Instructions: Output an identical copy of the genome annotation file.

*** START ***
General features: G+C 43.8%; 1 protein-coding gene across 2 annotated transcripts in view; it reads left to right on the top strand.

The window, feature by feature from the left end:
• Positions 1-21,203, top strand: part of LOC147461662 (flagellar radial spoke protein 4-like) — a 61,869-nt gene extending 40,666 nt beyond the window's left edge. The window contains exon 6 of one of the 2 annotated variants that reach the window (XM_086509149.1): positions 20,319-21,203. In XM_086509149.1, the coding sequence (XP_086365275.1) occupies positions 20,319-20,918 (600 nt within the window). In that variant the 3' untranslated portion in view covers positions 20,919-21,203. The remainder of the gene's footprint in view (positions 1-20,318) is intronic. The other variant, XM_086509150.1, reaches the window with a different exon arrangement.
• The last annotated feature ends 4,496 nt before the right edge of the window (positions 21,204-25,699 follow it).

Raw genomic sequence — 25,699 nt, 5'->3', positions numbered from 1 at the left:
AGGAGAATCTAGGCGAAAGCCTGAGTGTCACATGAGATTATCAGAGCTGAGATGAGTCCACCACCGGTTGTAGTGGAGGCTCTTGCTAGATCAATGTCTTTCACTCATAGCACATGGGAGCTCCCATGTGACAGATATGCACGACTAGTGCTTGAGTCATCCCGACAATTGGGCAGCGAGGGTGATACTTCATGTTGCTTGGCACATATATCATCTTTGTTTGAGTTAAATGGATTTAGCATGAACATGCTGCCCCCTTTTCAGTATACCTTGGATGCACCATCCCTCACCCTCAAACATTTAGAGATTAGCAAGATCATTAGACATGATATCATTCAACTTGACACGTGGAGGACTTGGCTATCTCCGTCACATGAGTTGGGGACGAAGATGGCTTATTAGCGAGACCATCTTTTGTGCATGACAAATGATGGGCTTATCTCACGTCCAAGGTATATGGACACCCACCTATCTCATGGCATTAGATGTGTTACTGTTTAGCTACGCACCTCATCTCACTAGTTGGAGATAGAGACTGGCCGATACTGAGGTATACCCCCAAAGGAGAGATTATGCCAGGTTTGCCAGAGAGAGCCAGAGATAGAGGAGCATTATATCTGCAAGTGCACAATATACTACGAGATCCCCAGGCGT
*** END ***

General features: G+C 43.8%; 1 protein-coding gene across 2 annotated transcripts in view; it reads left to right on the top strand.

The window, feature by feature from the left end:
• Positions 1-21,203, top strand: part of LOC147461662 (flagellar radial spoke protein 4-like) — a 61,869-nt gene extending 40,666 nt beyond the window's left edge. The window contains exon 6 of one of the 2 annotated variants that reach the window (XM_086509149.1): positions 20,319-21,203. In XM_086509149.1, the coding sequence (XP_086365275.1) occupies positions 20,319-20,918 (600 nt within the window). In that variant the 3' untranslated portion in view covers positions 20,919-21,203. The remainder of the gene's footprint in view (positions 1-20,318) is intronic. The other variant, XM_086509150.1, reaches the window with a different exon arrangement.
• The last annotated feature ends 4,496 nt before the right edge of the window (positions 21,204-25,699 follow it).

Raw genomic sequence — 25,699 nt, 5'->3', positions numbered from 1 at the left:
AGGAGAATCTAGGCGAAAGCCTGAGTGTCACATGAGATTATCAGAGCTGAGATGAGTCCACCACCGGTTGTAGTGGAGGCTCTTGCTAGATCAATGTCTTTCACTCATAGCACATGGGAGCTCCCATGTGACAGATATGCACGACTAGTGCTTGAGTCATCCCGACAATTGGGCAGCGAGGGTGATACTTCATGTTGCTTGGCACATATATCATCTTTGTTTGAGTTAAATGGATTTAGCATGAACATGCTGCCCCCTTTTCAGTATACCTTGGATGCACCATCCCTCACCCTCAAACATTTAGAGATTAGCAAGATCATTAGACATGATATCATTCAACTTGACACGTGGAGGACTTGGCTATCTCCGTCACATGAGTTGGGGACGAAGATGGCTTATTAGCGAGACCATCTTTTGTGCATGACAAATGATGGGCTTATCTCACGTCCAAGGTATATGGACACCCACCTATCTCATGGCATTAGATGTGTTACTGTTTAGCTACGCACCTCATCTCACTAGTTGGAGATAGAGACTGGCCGATACTGAGGTATACCCCCAAAGGAGAGATTATGCCAGGTTTGCCAGAGAGAGCCAGAGATAGAGGAGCATTATATCTGCAAGTGCACAATATACTACGAGATCCCCAGGCGT